The Conservative party donor had been tipped to receive an honour from Cameron, along with others who have been thrust into the spotlight as the list is littered with nominees generous to both the Tories and the Remain campaign. Taylor was both.
Theresa May had been urged to block the nominations after a leaked list revealed that Cameron had requested knighthoods for party donors, pro-EU campaigners and political aides and even his wife Samatha's stylist.
Chief executive Taylor's full statement reads: "In recent days, speculation in the media has suggested that I may be recognised in the forthcoming resignation honours list.
"This has been accompanied by seriously inaccurate comments about the company I lead. In these circumstances, I think it is right I request that my name does not go forward, if indeed I was being considered for an honour.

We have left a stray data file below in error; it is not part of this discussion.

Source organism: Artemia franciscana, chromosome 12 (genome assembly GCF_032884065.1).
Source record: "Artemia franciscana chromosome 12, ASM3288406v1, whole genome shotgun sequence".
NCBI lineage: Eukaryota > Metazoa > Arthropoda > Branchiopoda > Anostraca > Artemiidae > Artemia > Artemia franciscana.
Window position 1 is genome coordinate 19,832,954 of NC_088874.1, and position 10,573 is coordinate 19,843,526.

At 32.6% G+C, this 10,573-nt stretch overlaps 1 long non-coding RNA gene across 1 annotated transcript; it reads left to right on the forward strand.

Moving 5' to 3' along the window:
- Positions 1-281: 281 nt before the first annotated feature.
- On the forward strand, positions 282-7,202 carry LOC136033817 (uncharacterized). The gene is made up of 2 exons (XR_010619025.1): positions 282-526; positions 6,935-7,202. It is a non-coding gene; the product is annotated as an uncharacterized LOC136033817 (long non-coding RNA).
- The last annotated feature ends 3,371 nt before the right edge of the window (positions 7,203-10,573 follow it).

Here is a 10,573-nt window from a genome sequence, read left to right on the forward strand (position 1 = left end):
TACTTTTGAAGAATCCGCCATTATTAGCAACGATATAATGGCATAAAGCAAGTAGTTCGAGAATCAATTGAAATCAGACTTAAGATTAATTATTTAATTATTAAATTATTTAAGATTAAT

"Tonight, I am writing both to the outgoing and the current Prime Minister requesting that I would not wish to be considered for an honour at this time.
"I will, of course, be continuing to participate actively in all the causes that I and my family passionately believe in, notably broadening access to the arts for everyone."
Conservative Party donor Ian Taylor's energy and commodity trading firm Vitol is headquartered near Victoria station and had sales last year topping $270bn.